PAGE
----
Randy Moss vs. Brad Childress vs. Bill Belichick
There is something about Bill Belichick that makes people love him, respect him and hate him – some even at the same time (kind of like the relationship between Packers fans and Brett Favre). Belichick is a polarizing personality. He has been accused if cheating. He is acknowledged as an adept schemer who devises game plans that confound and confuse opponents. What is a focus of emphasis one week, is completely absent the next week.
As a result, opposing coaches burn the late-night electricity in their offices trying to counter what they anticipate Belichick is going to attempt. One of the acknowledged assets of the Patriots is that he gets the most out of every player on the roster – many of whom are intelligent overachievers. Wes Welker was pedestrian in Miami. He is a superstar in New England. He became a star by having a game plan designed to exploit an opponent's weaknesses and take away their biggest star.
The Belichick Effect may be at its peak Sunday when Brad Childress and Randy Moss come to town, making this a three-way matchup to watch.
Childress has tried to show his bravado in recent years and, at times, comes off as if he's a little bit smarter than those who analyze and critique what he does. To that extent, nobody has a bigger coaching ego than Belichick. He has traded away superstar talent, benched others and flat-out released still more. It's a "my way or the highway" approach to the game and it has worked for him. Part of his success is that he has been able to consistently design schemes to frustrate another team's star player. Reggie Wayne routinely gets mugged and Peyton Manning faces blitzes more than half of the plays run. LaDainian Tomlinson found eight or nine in the box at all times. Given his close personal history with Randy Moss, Belichick is likely to design a defensive scheme specifically to eliminate or neutralize Moss.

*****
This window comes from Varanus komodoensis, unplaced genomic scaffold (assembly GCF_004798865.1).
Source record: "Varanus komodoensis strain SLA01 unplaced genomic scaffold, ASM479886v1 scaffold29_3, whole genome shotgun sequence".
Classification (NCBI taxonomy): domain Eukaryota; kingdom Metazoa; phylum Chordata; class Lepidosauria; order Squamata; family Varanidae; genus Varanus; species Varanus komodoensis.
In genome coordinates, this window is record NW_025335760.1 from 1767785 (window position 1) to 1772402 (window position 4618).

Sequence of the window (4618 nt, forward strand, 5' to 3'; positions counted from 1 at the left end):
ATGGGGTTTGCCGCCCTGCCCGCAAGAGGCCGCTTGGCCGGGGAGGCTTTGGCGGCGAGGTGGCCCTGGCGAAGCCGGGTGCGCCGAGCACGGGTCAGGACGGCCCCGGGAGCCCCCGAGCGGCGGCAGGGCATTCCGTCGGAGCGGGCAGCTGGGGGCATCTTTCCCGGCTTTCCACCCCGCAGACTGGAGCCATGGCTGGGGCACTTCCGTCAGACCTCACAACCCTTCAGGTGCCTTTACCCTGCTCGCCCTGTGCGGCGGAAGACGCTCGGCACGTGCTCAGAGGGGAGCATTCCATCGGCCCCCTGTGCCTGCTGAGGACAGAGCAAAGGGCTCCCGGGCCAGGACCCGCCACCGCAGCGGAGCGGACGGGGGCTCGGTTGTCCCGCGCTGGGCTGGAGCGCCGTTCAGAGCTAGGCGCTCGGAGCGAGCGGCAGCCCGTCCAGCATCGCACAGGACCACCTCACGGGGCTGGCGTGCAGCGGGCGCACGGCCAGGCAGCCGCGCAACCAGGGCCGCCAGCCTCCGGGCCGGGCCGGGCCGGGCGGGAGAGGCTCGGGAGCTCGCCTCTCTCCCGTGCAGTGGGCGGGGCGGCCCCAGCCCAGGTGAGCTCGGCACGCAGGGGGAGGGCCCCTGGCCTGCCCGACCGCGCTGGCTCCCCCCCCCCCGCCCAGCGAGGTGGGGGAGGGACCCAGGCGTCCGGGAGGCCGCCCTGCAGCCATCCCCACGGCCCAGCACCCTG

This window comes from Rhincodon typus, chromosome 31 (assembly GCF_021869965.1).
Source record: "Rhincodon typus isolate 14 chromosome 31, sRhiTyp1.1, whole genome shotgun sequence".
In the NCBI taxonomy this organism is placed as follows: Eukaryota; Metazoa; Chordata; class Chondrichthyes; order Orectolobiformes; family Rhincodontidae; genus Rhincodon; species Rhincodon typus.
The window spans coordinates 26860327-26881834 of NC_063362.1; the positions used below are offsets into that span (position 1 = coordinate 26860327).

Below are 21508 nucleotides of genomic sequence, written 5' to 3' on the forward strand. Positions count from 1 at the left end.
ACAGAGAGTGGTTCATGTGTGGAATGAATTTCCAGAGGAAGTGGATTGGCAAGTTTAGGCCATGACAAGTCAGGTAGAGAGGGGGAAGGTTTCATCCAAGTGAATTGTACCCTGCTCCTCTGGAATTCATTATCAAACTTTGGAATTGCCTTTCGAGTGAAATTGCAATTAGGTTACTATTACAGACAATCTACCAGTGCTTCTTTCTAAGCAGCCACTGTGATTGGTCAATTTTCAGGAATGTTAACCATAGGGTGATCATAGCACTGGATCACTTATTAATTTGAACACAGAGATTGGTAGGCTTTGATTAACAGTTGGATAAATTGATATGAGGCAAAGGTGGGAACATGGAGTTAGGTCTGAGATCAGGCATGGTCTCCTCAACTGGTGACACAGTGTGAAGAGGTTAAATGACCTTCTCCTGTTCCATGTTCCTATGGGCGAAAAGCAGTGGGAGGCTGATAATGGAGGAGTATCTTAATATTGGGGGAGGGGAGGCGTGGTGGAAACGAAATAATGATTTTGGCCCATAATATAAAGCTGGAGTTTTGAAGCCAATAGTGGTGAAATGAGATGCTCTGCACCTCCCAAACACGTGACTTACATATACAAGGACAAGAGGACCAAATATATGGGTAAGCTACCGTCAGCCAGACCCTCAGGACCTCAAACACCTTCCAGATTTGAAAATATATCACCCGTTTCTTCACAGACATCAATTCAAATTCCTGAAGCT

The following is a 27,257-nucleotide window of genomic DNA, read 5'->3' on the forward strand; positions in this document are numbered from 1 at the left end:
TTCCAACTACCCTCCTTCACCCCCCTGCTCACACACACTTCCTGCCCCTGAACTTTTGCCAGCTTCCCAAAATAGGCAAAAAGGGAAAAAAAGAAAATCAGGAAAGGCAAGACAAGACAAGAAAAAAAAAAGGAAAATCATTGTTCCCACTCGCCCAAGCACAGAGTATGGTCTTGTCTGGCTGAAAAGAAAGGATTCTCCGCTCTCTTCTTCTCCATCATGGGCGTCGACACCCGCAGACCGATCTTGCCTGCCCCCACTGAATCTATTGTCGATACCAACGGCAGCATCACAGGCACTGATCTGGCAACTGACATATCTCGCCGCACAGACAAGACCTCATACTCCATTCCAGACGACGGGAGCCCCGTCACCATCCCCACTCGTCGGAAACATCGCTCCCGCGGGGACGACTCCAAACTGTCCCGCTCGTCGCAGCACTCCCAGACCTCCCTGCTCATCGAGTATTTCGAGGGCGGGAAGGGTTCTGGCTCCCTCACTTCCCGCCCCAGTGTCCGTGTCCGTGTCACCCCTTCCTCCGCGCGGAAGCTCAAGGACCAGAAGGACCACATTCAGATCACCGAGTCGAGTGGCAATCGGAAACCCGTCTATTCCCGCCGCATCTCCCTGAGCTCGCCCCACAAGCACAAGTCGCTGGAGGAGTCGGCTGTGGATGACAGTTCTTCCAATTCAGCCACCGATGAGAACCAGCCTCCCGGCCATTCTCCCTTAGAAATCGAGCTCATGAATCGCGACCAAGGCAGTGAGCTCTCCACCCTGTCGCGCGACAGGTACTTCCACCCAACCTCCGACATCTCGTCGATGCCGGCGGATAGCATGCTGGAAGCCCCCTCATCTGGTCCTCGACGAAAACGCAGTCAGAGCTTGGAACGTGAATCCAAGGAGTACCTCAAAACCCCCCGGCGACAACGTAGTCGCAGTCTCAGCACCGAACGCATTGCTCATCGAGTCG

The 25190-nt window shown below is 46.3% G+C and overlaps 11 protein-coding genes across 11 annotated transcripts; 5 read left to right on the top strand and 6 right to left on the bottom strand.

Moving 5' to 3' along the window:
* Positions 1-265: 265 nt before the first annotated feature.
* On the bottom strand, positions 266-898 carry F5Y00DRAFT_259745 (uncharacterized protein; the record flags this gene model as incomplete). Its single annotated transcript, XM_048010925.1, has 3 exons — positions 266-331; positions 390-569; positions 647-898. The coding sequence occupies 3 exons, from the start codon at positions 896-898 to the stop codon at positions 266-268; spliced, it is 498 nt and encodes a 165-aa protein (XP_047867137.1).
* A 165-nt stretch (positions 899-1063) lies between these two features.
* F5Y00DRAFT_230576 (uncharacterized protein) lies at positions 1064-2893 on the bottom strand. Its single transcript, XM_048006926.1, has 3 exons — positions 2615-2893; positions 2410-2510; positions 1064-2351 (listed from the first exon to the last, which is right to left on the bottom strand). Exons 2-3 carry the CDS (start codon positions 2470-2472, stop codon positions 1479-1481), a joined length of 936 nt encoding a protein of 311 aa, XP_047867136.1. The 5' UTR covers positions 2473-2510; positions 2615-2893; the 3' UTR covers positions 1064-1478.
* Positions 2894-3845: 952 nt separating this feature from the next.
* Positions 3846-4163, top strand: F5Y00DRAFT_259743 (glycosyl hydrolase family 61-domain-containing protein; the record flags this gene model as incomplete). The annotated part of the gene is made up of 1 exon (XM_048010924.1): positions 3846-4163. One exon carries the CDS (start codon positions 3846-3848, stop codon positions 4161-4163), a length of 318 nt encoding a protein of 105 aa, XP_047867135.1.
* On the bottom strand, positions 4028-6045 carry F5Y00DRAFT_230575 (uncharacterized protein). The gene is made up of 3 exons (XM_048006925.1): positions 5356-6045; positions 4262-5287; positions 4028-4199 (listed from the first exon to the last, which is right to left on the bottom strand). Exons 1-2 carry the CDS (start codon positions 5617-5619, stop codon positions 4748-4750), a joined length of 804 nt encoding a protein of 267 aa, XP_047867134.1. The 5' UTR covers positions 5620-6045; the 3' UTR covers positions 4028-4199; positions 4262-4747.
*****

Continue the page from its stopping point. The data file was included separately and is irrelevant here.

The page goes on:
That's where Childress comes in. Prior to this season, his team records had improved each of the first four years. That streak has already been stopped, but he knows the ego and reputation Belichick has. Any coach that could notch a win over Vince Lombardi, George Halas, Bill Parcells or Bill Walsh relished in the moment. They took as much pride as their players beating those legends, but the fact the scheme the coach devised made it happen is as big in the coaching fraternity as a last-second touchdown is to the players. Beating the Big Dog has its perks and Belichick is the Big Dog.
Just as one can expect Belichick to tease Brett Favre or Tarvaris Jackson with formations that will make it look like Moss is single-covered – only to change the call at the snap and take Moss away, Childress is going to devise ways to get Moss in space, since everyone knows that Randy can get in a funk if he isn't part of the game plan immediately. Will Childress let Belichick dictate how much exposure Moss will get and simply go to other players? Or will he try to disguise plays of his own – like a flea flicker, running back pass or reverse to give Moss the opportunity to make a big play that could potentially win the game?
The answer to those questions will unfold during the game. If Childress tries to "out-Belichick" Belichick, he is likely barking up the wrong tree. But if he does, he will put a notch in his coaching holster that can't be taken away. Given the vital role Moss will have against a young Patriots secondary, he will be stuck in the middle of the coaching battle. He's itching to make the Patriots pay, Childress wants to see it happen and Belichick desperately wants to shut him down and will have schemes dialed up to eliminate him from plays. It's rare when coaches get involved in such critical issues in games, but with Moss in the middle of it, the three-way dance between Belichick, Chilly and Moss is this week's complicated matchup to watch.
Key matchup: The coaches and Moss
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